MULTIMEDIA: Questions Surround the Future of Teaching in America

video by Lisa Morris & Aa Leiah Winford

All across the country, students are voicing their opinions on gun safety, school violence and how to stay safe during a school day.

However students aren’t the only ones in a typical high school to voice their concerns this year — teachers are doing it, as well.

Teachers from states like West Virginia, Arizona and even Kentucky are speaking out about their decimating benefits, and overall lack of respect from some politicians.

The Hyphen‘s Lisa Morris and Aa Leiah Winford spoke with two JHS teachers — Suzanne Seibert and Allison Stemle — on how they’re handling the outspokenness of their profession.

 

 

MULTIMEDIA: JHS’ Baseball Brotherhood

story by Tristan Jackson

video by Bella Bungcayao, Tristan Jackson and Kyle Tincher

Four brothers. One bond.

For many boys growing up in Southern Indiana, one sport has become a way for them to connect and make friends. As spring hits they flock to the field to play their favorite sport: baseball

From the Little League fields of Jeff/GRC to Jeff High’s own Don Poole Field, seniors Gabe Bierman, Bailey Falkenstein, Hunter Schmitz, and Trey Bottorff have played together since they were seven years old.

“All sports give you a special connection with, and baseball has really brought us closer together,” Schmitz said.

The bond between the four players can be seen as they take the field together, and in the dugout as they get the team hyped for the game ahead of them.

“Team chemistry is one of the most important things in all sports, and it’s going to help us win,” Bottorff said. “I know what brings Gabe, Bailey, and Hunter down and I know how to bring them up.”

Hit after hit, play after play, each guy does his part to make the teammates around them better. And this is very noticeable between these four.

“We play baseball and then we go hang out together. I mean we’re always around each other,” Falkenstein said.

For the past 11 years, these guys have been nearly inseparable. Even though this will mark their last year of competitive baseball together, the quartet will be friends for life.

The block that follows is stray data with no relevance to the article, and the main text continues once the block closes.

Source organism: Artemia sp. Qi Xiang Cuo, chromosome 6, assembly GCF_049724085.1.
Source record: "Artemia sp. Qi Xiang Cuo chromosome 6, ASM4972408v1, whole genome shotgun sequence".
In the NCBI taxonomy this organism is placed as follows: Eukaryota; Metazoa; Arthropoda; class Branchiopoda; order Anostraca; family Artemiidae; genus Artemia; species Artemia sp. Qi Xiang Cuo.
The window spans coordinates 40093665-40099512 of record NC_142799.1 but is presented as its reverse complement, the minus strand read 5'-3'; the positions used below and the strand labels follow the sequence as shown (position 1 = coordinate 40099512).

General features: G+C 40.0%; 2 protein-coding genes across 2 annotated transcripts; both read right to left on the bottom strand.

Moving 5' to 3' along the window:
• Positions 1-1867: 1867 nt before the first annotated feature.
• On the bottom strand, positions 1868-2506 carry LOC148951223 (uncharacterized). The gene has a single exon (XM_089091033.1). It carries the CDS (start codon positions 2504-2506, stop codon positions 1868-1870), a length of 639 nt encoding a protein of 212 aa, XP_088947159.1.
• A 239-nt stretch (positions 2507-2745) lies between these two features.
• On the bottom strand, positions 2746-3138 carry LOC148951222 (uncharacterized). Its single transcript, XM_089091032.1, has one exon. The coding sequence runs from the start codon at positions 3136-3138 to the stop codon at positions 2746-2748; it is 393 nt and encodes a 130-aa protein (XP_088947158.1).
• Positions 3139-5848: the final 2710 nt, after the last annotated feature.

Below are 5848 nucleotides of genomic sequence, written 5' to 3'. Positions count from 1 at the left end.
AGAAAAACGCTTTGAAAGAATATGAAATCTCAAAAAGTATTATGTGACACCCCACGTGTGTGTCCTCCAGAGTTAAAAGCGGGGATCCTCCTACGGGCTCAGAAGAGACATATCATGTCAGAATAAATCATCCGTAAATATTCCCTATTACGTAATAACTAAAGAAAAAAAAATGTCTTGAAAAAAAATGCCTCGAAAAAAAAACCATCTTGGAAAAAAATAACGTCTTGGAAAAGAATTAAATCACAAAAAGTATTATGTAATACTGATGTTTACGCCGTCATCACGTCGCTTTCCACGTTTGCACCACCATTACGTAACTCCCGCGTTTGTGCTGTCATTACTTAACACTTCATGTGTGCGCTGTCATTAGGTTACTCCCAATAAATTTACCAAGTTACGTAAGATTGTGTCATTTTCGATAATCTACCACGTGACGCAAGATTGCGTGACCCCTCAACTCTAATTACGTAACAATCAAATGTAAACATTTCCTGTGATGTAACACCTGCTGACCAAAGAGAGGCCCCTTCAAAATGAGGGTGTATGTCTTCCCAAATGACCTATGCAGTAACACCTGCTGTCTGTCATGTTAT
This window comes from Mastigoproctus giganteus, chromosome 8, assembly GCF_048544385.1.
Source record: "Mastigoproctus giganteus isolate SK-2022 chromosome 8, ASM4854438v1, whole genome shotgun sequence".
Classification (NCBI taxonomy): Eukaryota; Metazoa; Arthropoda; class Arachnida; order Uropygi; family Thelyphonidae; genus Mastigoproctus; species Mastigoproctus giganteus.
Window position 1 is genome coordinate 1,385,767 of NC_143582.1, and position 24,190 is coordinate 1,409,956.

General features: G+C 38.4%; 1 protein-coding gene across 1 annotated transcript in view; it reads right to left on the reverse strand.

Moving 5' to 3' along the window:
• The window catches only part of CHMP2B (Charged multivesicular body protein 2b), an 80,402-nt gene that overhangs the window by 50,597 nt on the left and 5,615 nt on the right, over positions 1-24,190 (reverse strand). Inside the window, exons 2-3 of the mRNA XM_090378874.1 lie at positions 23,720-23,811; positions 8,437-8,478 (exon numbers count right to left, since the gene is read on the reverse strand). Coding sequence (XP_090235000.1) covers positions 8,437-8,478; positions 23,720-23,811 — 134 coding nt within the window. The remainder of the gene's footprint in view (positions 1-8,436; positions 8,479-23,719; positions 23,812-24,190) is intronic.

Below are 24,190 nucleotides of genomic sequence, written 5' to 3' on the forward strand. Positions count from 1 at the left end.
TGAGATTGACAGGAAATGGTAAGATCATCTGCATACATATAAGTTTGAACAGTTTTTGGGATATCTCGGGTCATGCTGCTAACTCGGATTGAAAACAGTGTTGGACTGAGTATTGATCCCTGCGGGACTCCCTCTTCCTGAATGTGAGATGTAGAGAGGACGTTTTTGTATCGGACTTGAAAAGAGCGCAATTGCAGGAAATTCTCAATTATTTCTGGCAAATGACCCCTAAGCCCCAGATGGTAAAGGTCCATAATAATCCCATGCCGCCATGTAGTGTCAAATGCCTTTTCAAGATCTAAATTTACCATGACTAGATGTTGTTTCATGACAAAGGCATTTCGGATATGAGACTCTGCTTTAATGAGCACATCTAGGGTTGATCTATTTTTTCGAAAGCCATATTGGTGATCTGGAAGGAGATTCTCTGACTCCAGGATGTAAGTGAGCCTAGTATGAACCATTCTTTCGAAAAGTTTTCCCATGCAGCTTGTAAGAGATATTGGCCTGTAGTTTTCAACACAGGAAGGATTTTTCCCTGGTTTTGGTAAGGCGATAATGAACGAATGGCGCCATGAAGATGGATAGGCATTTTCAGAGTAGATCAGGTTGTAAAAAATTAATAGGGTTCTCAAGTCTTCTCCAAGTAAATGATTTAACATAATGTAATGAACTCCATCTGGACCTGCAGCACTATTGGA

“We’ve been playing for so long together, it’s a lifelong connection,” Bierman said. “I’ll be with these guys for the rest of my life.”

Gabe, Hunter, and Trey all plan on attending Indiana University next fall, with Gabe being the lone Red Devil taking his play to the next level and playing for the Hoosiers.

Trey and Hunter with both be going to further their education, going to study pre-law and sports management, respectively, while still cheering on their brother, who has MLB aspirations.

“It’s a dream still, and in order to make that happen, hard work must be put in,” Bierman said on his hopes to play professionally in an interview with The Hyphen earlier in the year.

Bailey will go a different route, and attend Olney Central Junior College in Illinois, where he continue both his baseball and basketball careers.

While this year will likely mark their last year of baseball together, the bond they made will last forever.

“We are not just teammates, we are brothers,” Bottorff said.

In this, their last go-round, they will look to compete for a state championship as a part of the No. 7 ranked Red Devils, who have gotten out to a 17-4 record start this season, and have already clinched the Hoosier Hills Conference.

Four brothers. One bond. And it all comes down to this season: the final chapter.

MULTIMEDIA: Net up or Heads up

video by Emma Ellis & Haylee Hedrick

At Jeffersonville High School, the baseball field and tennis courts sit within feet of each other. While the close proximity is useful for watching two sporting events at once, it also creates a safety issue with foul balls easily reaching the tennis courts.

Hyphen writers Emma Ellis and Haylee Hedrick look at the issue, and what can be done to ensure safety for all JHS athletes.